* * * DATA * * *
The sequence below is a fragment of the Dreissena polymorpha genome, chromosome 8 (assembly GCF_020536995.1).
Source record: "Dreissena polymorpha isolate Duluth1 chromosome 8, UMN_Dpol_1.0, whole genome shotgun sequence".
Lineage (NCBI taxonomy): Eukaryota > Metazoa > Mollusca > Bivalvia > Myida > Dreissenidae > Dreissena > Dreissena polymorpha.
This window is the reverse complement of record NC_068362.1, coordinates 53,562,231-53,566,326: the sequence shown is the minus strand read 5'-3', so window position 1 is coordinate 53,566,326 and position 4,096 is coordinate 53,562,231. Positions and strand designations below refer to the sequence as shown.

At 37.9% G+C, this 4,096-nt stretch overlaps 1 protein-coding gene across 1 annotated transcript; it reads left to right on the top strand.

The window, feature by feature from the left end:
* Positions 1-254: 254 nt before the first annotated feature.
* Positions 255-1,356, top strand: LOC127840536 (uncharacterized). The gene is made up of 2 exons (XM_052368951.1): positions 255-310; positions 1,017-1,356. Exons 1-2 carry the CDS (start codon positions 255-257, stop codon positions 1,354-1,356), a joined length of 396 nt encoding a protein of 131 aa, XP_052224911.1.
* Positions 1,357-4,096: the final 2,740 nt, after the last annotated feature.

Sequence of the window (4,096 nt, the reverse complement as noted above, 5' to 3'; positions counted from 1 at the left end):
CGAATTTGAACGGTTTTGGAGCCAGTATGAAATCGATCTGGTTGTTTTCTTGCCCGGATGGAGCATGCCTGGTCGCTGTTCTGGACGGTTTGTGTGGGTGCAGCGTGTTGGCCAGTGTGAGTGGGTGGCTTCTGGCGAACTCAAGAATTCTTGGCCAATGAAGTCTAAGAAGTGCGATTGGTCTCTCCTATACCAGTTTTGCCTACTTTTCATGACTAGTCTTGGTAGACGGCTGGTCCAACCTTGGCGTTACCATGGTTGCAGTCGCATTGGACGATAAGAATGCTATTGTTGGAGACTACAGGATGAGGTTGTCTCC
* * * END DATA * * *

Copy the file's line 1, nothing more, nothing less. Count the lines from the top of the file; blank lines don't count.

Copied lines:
The sequence below is a fragment of the Dreissena polymorpha genome, chromosome 8 (assembly GCF_020536995.1).